IMHO if we'd ignore him, maybe he'd go away.
Do you know what happens to people that make little girls cry? They got to hell, they got to hell and die.Seabishop said:Kunstler indirectly made my 3 year old daughter cry. I was telling my wife how on his website he wrote that as a college student he suffered from anxiety attacks and was actually fearful of the moon falling on him. My daughter said "no the moon isn't going to fall!" and cried. What a meanie.
I get a kick out of him, although a lot of it is just entertainment.
I've read 3 of his books and they turned me into a grumpy eccentric 33 year old estranged husband. I think his books are basically a cure -- for NOT being a grumpy eccentric 33 year old estranged husband. What happens to women who read 3 of his books?Habanero said:I cannt fathom reading an entire book of his, although I could see buring it for heat.
That's an awesome article.BKM said:I don't know if this should be on another thread, but this little screed about "New Urbanism" and its pretentions is hilarious.
JHK provides positive alternatives and techniques in "Home From Nowhere" (see Chapter 5), but it was largely a reformating of some of the highlights from Duany, Plater-Zyberk, Speck's "Suburban Nation".mendelman said:At least Jacob's gave positive alternatives to the MO of the products of planning when Death and Life was written.
Agreed !!!!!MaineMan said:I find the guy amusing, especially his architectural blunders of the month.
He is a bit on the angry side, and tends to insult things people love, but I think he DOES really spell out a lot of planning issues to the non-planner brain.... gets good ideas out to the public in a way they can understand, free of most planning jargon and with a good narrative style that people can follow.
I do think it would be better if he used some tact, though, because I think nowadays he's estranging more people from "good planning" by making them defensive of their little 1950's shack. He'd be a good spokesperson if he'd just lose some of his anger. And pretentiousness.
Hey what about the Geography of Nowhere. That was a pretty good book.Budgie said:JHK provides positive alternatives and techniques in "Home From Nowhere" (see Chapter 5), but it was largely a reformating of some of the highlights from Duany, Plater-Zyberk, Speck's "Suburban Nation".
Does anyone recall Jacob's analysis of park use. It is common-sense, which was obvious in the 18th century, but has been lost due to the "parkland for parkland's sake" mentality of today. This topic needs a new thread.
If my memory serves me correctly she also said that social deviance within a park is a function of park size, park design and the mix and density of adjacent land uses (thus the constant use of a park and the eyes on the street). I find that most communities parks dedication and parkland LOS standards far exceed the actual demand for parkland, especially when you consider the low density of land uses and infrequency of park visits by your average person, and the amount of private open space in yards. Open space for environmental considerations is one thing, but parkland for parklands sake without a clear understanding of a communities true use of parks wastes land, harbors delinquency (which is ok if I'm the one being delinquent) and costs public funds to maintain and patrol. IMO most communities should donate underutilized parkland to promote infill, affordable housing, and a greater mix of uses to use the remaining public spaces.Rumpy Tuna said:I remember Jacobs said that if a park is only used by a certian population during the day and not used most of the time, it becomes a wasteland. I'll have to pull out her book to better explain her notions.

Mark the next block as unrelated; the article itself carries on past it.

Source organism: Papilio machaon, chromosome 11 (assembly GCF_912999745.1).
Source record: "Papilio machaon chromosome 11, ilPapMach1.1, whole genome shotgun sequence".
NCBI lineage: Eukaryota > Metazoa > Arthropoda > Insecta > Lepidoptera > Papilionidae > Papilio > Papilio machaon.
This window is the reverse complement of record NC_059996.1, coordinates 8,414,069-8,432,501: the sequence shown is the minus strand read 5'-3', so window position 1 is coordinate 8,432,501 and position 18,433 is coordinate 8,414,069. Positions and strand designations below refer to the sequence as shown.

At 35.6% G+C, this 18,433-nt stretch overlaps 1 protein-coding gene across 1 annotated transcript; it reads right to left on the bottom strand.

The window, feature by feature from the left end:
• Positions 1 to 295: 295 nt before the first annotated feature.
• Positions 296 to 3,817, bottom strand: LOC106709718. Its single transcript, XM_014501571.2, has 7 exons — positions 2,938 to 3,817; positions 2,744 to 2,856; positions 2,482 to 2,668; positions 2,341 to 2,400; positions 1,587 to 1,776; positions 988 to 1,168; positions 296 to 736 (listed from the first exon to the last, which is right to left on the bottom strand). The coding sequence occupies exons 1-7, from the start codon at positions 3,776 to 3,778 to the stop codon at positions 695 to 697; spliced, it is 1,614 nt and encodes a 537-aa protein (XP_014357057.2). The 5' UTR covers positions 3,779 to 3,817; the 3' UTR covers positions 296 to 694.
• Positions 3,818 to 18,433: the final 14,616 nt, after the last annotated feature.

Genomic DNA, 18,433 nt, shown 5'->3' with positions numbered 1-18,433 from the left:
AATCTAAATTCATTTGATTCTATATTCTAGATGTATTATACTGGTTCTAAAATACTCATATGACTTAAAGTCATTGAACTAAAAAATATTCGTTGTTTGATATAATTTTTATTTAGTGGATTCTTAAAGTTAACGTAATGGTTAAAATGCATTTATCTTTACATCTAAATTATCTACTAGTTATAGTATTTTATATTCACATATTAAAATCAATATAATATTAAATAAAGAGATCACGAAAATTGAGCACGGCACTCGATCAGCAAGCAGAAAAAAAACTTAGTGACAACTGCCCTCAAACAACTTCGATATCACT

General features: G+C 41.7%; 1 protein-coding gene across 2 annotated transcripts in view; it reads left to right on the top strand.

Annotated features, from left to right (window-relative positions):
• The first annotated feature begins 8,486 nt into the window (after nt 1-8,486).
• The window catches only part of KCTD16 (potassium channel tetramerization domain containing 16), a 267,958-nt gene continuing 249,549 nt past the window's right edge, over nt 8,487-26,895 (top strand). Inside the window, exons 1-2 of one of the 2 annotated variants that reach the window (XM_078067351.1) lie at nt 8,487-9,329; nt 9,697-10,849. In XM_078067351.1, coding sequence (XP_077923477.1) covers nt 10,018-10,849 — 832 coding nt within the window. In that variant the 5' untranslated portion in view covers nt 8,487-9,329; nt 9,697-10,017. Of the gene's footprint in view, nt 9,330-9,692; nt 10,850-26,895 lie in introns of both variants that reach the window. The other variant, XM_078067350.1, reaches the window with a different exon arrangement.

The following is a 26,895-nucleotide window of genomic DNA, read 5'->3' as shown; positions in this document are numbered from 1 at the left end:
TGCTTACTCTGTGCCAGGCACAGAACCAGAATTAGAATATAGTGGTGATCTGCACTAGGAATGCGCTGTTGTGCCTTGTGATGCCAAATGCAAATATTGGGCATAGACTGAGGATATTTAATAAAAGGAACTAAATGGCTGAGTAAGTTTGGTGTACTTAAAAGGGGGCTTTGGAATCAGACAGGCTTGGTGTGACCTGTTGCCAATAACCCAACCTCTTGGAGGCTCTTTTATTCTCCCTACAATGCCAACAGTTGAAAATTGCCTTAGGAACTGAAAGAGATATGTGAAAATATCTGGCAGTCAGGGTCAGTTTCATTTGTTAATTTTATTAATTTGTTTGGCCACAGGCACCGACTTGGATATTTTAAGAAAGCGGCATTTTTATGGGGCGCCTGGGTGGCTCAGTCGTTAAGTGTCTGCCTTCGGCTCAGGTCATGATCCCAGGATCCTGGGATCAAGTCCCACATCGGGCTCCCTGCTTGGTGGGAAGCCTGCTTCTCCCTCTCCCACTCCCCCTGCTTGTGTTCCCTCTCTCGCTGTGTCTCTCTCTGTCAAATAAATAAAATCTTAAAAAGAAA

I'm not talking about a individuals ability to shoot up or get busy under a tree with your sweetie (or complete stranger). In fact, Jacobs expressly suggests that park benches are important to fostered around the clock use, because the homeless can rest on them through the night. My comment was intended to focus on violent crime and mob (gang) activity. You need alot of space to run as a pack and stalk prey. This directly relates to JHK's observations about Le Cubusier's (sp?) tower in the park. The park is dangerous after dark, because there is a lack of diverse activities and eyes on the park.BKM said:Plus, to play Devil's Advocate, humanity loves its antisocial behavior. Better the heroin addicts shooting up in the bushes of a park (or copulating) than in the alley or my yard. We have to have some place for the more "feral" activities to occur.
I think it's very easy. Don't install facilities for humans in areas intended for habitat protection and properly size parks to match the active and passive recreation needs of the area. The intent, function and design of green infrastructure is very different from the intent, function and design of neighborhood and community parks. In fusing them together you can impare the effectiveness of their functions. For instance, a riparian buffer may be intended to protect habitat and filter stormwater run off. The minute you put a biking trail through it, you reduce the effectiveness of the green infrastructure to serve it's purpose. The question then becomes to what extent are we willing to compromise effectiveness for duel use.BKM said:QUOTE]. I'm not sure that in a dense city with high land values you will be able to neatly separate recreational and habitat/environmental preservation land uses so easily.
Jordanb, well put. That's what I was trying to get at with my private open space comment.jordanb said:People have thier back yards and parks are hard to get to in sprawl, so they're only used for organised sports, etc. In an urban neighborhood, people use parks as a "back yard," a place to go and relax, so they're not just about athletics.